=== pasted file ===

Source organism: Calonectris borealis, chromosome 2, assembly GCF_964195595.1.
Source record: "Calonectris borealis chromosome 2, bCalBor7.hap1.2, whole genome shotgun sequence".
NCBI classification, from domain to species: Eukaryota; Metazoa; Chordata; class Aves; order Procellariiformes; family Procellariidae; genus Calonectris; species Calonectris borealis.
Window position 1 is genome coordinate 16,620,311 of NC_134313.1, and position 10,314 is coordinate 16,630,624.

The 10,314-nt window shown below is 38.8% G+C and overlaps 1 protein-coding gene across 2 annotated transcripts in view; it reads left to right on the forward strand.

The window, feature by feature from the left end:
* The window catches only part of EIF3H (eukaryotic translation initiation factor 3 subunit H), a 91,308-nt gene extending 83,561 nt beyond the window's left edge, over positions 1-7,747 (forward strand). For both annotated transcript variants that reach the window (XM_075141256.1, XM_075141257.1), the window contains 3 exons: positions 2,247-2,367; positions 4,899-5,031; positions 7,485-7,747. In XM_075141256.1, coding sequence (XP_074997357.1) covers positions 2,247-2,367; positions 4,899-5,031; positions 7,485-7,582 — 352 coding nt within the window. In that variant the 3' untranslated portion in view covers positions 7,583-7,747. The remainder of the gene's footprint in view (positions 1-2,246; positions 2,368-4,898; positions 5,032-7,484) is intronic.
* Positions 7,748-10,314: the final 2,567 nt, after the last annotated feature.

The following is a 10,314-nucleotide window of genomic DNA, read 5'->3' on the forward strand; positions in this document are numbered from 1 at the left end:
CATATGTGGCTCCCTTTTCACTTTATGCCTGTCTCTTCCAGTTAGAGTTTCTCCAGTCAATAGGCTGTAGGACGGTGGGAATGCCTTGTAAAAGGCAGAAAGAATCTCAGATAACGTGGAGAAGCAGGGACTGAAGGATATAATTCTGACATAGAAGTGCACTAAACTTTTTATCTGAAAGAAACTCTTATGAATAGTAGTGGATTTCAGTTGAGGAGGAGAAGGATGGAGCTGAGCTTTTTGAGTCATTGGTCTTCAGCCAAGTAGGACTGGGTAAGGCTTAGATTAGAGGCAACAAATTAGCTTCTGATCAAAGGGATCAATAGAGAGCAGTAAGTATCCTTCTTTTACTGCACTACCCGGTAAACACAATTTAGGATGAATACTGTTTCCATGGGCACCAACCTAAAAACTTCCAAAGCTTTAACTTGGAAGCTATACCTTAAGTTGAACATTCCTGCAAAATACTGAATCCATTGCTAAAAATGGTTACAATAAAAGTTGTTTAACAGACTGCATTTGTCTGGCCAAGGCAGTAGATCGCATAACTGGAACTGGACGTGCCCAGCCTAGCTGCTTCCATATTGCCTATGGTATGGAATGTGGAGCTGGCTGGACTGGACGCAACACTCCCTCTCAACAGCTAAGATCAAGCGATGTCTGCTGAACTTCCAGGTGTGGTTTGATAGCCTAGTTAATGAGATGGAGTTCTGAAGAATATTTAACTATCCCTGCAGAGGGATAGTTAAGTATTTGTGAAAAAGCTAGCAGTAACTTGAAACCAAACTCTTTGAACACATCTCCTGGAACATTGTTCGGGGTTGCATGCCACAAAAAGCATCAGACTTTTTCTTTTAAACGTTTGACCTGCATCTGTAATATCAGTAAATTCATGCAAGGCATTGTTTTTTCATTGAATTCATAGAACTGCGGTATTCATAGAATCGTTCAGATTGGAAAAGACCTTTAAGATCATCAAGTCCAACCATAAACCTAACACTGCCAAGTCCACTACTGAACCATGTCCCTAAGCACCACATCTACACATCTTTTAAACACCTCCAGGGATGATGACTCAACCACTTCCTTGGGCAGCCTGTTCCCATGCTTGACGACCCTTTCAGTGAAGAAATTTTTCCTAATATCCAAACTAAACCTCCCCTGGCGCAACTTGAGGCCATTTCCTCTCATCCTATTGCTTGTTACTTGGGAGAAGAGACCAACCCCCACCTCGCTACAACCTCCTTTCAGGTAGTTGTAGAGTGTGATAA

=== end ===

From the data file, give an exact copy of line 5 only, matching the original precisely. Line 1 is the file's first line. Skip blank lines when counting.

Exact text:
The 10,314-nt window shown below is 38.8% G+C and overlaps 1 protein-coding gene across 2 annotated transcripts in view; it reads left to right on the forward strand.